TSX Holds onto Gains by Noon

Barrick, HUT 8 in Focus

Canada's main stock index gained on Thursday, led by financials and industrial stocks, in a holiday-shortened week that saw the Bank of Canada raise rates to tame inflation.

The TSX Composite Index gained 25.14 points to approach noon of the week’s last session at 21,863.16. Markets throughout North America are shuttered Friday for Good Friday.

The Canadian dollar lost 0.33 cents to 79.24 cents U.S.

Barrick Gold fell 62 cents, or 1.9%, to $31.52, after the miner said its first-quarter production fell 17.7% from the previous three months, hurt by lower output at its Carlin and Cortez mines in Nevada.

The largest percentage gainers on the TSX were Baytex Energy, which jumped 43 cents, or 7.4%, to $6.26, followed by Brookfield Business Partners, which rose $1.12, or 3.1% to $36.87.

Hut 8 Mining fell 29 cents, or 5%, the most on the TSX, to $5.57. The second biggest decliner was Canopy Growth, down 30 cents, or 3.4%, to $8.63.

The most heavily traded shares by volume were Royal Bank, up 94 cents to $137.34, and Talon Metals, up a penny, or 1.4%, to 75 cents.

On the economic calendar, Statistics Canada reported manufacturing sales improved 4.2% in February, mainly on higher sales of motor vehicle, food, and petroleum products.

Wholesale trade fell 0.4% in February to $78.8 billion, the first decline since last July.


The TSX Venture Exchange shaved off 3.55 points to 888.96.

Eight of the 12 TSX subgroups were lower Thursday, with health-care subsiding 1.8%, information technology sliding 1.4%, and gold, off 0.8%.

The four gainers were led by communications, ahead 0.6%, while financials and industrials each rose 0.5%.


The S&P 500 declined Thursday, on track for a losing week as investors digested mixed earnings results from major banks and high U.S. inflation reports.

The Dow Jones Industrials was down from its highs of the morning, still gaining 33.26 points to 34,597.85.

The S&P 500 slumped 25.85 points to 4,420.74

The NASDAQ Composite slid 181.5 points, or 1.3%, to 13,462.09.

The S&P 500 is down 1.2% for the week on inflation fears as a Tuesday CPI report showed price increases not seen since 1981. The NASDAQ Composite is off by 1.4% and the Dow is about flat for the week. Trading is closed at the NYSE on Friday.

The NASDAQ Composite is off by 0.5% and the Dow is down 0.5% on the week. Trading is closed at the NYSE on Friday.

Those moves come as major banks including Goldman Sachs, Morgan Stanley and Wells Fargo posted their first-quarter earnings on Thursday. Investors are watching how the banks navigated surging inflation and a recession warning from the bond market in the form of a flattening yield curve, as earnings season goes into full swing next week.

Goldman Sachs’ stock price climbed 1% after beating first-quarter earnings expectations. Goldman reported $10.76 earnings per share and $12.93 billion revenues. Analysts polled by Refinitiv were expecting earnings per share of $8.89 and revenues of $11.83 billion.

Shares for Morgan Stanley popped more than 2% after the bank reported an earnings beat. The firm earned $2.02 per share and revenues of $14.8 billion. In comparison, Morgan Stanley was expected to report $1.68 a share and revenues of $14.2 billion, according to consensus estimates from Refinitiv.

Shares for Citigroup jumped 3% after the company topped earnings estimates with better-than-expected trading revenue. The firm reported earnings of $2.02 per diluted share, versus the Refinitiv estimate of $1.55 a share. It also gained $19.19 billion, compared to the Refinitiv estimate of $18.15 billion.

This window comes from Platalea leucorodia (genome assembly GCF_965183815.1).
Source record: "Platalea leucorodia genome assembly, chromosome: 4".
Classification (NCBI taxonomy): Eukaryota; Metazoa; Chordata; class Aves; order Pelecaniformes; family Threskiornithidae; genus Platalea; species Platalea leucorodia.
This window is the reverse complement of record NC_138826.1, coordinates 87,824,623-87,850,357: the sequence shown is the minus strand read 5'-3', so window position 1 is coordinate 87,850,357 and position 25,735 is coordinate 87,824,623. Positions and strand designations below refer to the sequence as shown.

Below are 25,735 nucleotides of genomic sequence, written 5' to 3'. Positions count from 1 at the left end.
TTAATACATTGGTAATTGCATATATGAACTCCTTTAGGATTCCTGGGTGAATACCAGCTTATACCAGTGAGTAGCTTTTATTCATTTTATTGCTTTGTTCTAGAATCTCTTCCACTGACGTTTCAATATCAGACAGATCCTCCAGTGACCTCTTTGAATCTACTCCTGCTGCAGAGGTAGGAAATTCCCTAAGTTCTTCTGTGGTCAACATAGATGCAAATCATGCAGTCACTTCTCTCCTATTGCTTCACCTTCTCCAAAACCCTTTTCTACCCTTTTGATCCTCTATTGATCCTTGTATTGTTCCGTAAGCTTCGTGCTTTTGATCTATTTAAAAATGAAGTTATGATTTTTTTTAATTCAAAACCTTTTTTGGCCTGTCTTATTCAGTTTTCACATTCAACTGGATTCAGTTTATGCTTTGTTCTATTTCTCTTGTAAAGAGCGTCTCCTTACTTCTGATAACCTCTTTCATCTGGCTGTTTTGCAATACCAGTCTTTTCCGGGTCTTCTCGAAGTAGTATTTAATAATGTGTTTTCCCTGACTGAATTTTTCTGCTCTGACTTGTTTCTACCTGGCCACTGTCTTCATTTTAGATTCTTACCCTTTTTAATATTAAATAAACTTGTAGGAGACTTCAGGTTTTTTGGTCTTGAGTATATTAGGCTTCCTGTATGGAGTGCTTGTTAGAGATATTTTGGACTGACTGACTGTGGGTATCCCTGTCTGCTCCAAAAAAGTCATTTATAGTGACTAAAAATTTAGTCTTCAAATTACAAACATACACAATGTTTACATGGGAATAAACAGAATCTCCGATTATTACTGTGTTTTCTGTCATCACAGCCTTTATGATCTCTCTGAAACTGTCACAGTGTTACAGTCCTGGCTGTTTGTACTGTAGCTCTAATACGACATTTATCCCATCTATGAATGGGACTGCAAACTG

On the other hand, shares for Wells Fargo dropped 2% Thursday after the bank posted first-quarter revenue that fell short of analyst estimates and said credit losses were likely to increase.

Seven Dow blue chips report earnings next week, including IBM, Procter and Gamble, Travelers, Dow, Johnson and Johnson, American Express and Verizon. Netflix reports Tuesday and Tesla reports Wednesday, both after the bell.

Banks will continue to roll in with Bank of America and Bank of NY Mellon both reporting Monday. Transportation companies will also release their numbers, including trucking firms Knight-Swift and J.B. Hunt. United Airlines, American Airlines and Alaska Air Group are also on the calendar as are railroads CSX and Union Pacific.

Twitter shares popped 3% after Elon Musk offered to buy the social media company for $54.20 a share. Musk said this was his best and final offer for Twitter, which he said needs to be transformed privately in order to thrive.

IBM shares gained nearly 3% after Morgan Stanley upgraded the old technology company, saying it was a “place to hide” amid growing economic uncertainty because of its resilient cybersecurity and analytics business.

JPMorgan shares lost more than 3% on Wednesday, kicking off major bank earnings this week after the company posted a $902 million charge for building credit reserves for anticipated loan losses, and $524 million in losses tied to Russia-linked market upheaval.

Still, there was some good news for JPMorgan. The company’s trading desks managed to take advantage of volatile markets created by the Ukraine conflict: The bank’s fixed income and equities operations posted about $1.3 billion more in revenue than analysts had expected.

Retail sales figures for March slightly missed analyst expectations with a 0.5% gain, according to the U.S. Census Bureau.
That’s compared to the 0.6% consensus estimate from Dow Jones.

Jobless claims jumped 185,000 for the week ending April 9, according to data from the U.S. Labor Department.

Treasury prices gained ground, putting yields back down to 2.80%, from Wednesday’s 2.73%. Treasury prices and yields move in opposite directions.

Oil prices slid 97 cents to $103.28 U.S. a barrel.

Gold prices dropped $17.80 to $1,966.90 U.S. an ounce.